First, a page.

Santander Bank has reached an accord with the New York Attorney General Eric Schneiderman to amend the way it screens applicants for savings and checking accounts.
After Citibank and Capital One, Santander is the third lender to ink such a deal with New York.
Opening accounts becomes tough for lower income consumers with Santander’s current screening process, which compels customers to rely on high-cost alternatives such as check-cashing outlets.
Under the deal, Santander has agreed to implement new policies governing its use of ChexSystems, which is a consumer-reporting agency for analysing banking histories of consumers applying for accounts.
Schneiderman said that such databases often penalize lower-income consumers for small financial errors.
Santander’s managing director of retail banking Maria Tedesco said that the deal will "make it easier for consumers who might have been denied services based on their banking history the ability to open checking or savings accounts."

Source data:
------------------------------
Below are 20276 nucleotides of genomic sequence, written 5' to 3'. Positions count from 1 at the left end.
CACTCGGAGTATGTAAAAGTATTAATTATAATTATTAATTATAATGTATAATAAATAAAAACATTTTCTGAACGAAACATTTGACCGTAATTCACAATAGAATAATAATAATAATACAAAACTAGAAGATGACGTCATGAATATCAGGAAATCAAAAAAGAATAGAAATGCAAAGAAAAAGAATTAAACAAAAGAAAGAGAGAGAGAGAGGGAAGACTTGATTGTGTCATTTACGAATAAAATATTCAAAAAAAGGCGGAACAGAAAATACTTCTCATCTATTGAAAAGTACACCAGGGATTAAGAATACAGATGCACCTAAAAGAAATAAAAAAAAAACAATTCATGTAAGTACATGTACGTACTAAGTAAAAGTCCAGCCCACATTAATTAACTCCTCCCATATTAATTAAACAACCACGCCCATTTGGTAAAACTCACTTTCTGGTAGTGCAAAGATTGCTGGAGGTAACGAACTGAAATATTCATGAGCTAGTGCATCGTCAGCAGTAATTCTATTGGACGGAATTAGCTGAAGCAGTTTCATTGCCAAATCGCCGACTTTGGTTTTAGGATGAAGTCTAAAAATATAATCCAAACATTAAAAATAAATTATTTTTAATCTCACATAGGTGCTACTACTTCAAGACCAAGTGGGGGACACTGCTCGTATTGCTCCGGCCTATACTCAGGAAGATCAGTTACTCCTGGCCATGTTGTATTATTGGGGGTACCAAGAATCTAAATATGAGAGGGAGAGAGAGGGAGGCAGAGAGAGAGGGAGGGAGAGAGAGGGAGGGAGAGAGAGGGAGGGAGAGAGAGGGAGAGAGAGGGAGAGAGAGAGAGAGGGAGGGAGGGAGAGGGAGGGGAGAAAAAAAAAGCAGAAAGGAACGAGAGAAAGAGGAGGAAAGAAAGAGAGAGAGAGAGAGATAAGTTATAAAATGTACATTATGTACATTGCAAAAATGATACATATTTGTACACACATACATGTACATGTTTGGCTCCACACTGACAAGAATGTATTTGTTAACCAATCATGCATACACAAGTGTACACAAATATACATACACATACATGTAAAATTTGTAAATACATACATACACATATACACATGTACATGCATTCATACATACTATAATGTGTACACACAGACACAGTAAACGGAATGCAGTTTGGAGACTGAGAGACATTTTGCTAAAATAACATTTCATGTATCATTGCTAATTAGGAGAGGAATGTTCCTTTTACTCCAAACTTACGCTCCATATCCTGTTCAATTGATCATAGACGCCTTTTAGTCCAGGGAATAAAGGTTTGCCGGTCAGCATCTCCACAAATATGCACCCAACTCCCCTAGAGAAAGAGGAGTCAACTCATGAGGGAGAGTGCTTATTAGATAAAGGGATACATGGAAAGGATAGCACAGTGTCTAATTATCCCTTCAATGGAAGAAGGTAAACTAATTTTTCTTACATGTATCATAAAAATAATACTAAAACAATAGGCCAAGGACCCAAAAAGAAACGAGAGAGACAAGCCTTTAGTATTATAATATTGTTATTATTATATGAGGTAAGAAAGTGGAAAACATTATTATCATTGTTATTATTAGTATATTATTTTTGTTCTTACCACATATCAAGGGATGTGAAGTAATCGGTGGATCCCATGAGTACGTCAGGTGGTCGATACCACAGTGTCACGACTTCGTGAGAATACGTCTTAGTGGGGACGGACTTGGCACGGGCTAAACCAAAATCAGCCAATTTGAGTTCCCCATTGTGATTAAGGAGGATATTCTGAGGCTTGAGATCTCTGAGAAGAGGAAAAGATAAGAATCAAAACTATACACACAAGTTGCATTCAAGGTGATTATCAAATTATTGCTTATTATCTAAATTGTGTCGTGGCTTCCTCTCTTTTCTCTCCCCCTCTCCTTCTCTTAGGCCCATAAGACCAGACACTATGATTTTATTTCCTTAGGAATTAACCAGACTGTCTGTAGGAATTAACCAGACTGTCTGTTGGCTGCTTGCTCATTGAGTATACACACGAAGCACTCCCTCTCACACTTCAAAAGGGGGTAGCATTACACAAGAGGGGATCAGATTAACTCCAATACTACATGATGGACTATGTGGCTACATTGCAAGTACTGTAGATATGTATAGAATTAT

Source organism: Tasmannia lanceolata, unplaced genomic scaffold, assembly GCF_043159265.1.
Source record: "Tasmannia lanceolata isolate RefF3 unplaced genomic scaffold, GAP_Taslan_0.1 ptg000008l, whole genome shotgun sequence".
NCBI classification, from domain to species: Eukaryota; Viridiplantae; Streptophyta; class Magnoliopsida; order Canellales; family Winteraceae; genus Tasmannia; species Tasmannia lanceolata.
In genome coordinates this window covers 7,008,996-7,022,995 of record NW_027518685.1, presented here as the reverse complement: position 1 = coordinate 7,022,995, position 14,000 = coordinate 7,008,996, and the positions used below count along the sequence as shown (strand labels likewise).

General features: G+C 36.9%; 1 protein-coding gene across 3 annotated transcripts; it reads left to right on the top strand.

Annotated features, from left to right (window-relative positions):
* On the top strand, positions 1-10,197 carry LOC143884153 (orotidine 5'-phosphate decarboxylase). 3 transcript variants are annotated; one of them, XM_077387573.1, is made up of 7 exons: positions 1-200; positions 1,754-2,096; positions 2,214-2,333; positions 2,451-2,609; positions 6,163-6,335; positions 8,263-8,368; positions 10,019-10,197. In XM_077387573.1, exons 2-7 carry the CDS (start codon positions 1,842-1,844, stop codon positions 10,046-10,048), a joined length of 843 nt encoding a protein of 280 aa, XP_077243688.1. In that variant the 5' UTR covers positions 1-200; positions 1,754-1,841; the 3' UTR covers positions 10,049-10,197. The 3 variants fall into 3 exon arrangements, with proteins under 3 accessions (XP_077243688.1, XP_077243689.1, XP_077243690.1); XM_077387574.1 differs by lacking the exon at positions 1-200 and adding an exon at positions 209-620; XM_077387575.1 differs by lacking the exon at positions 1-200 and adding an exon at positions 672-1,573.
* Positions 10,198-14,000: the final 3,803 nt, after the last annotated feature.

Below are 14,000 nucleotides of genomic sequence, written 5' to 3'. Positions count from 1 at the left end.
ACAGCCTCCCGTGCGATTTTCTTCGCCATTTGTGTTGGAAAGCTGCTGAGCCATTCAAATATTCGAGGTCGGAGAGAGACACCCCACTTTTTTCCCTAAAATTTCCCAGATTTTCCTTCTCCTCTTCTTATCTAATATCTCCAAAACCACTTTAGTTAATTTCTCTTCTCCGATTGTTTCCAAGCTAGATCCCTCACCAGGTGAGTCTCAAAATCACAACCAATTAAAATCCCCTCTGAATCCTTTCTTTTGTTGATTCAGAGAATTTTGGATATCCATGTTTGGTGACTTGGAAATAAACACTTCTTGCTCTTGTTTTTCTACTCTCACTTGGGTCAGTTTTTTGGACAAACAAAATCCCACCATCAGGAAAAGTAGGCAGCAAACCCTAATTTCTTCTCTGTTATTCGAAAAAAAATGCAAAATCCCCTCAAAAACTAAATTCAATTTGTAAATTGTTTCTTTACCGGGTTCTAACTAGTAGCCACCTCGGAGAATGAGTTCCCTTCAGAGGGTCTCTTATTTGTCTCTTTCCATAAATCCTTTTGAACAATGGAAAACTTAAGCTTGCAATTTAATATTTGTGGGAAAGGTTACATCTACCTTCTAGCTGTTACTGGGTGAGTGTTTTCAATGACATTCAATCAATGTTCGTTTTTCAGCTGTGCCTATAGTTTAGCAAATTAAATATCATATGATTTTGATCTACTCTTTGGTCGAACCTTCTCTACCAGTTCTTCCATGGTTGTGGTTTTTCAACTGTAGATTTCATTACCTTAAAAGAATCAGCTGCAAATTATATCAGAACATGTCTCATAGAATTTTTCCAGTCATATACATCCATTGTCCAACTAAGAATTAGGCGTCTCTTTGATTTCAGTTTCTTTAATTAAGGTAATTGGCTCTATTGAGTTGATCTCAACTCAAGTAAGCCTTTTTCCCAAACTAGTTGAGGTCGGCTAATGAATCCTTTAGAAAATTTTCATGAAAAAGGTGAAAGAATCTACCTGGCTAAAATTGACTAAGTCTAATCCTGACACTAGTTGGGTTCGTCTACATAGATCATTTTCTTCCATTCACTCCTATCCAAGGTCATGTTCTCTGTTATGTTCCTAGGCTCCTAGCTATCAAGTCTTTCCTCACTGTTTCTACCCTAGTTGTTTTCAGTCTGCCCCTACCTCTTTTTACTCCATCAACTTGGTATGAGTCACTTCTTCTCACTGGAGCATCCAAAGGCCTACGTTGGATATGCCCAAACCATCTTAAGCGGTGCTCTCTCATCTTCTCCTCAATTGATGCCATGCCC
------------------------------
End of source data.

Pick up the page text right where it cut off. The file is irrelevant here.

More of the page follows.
According to a copy of the agreement received by Reuters, Santander currently uses a scoring product for basic checking account applicants that screens for the risk of loss as well as fraud.
The bank will now only screen to check if an account was closed based on a report of earlier fraud, or for Santander accounts that were overdrawn, closed and not paid back.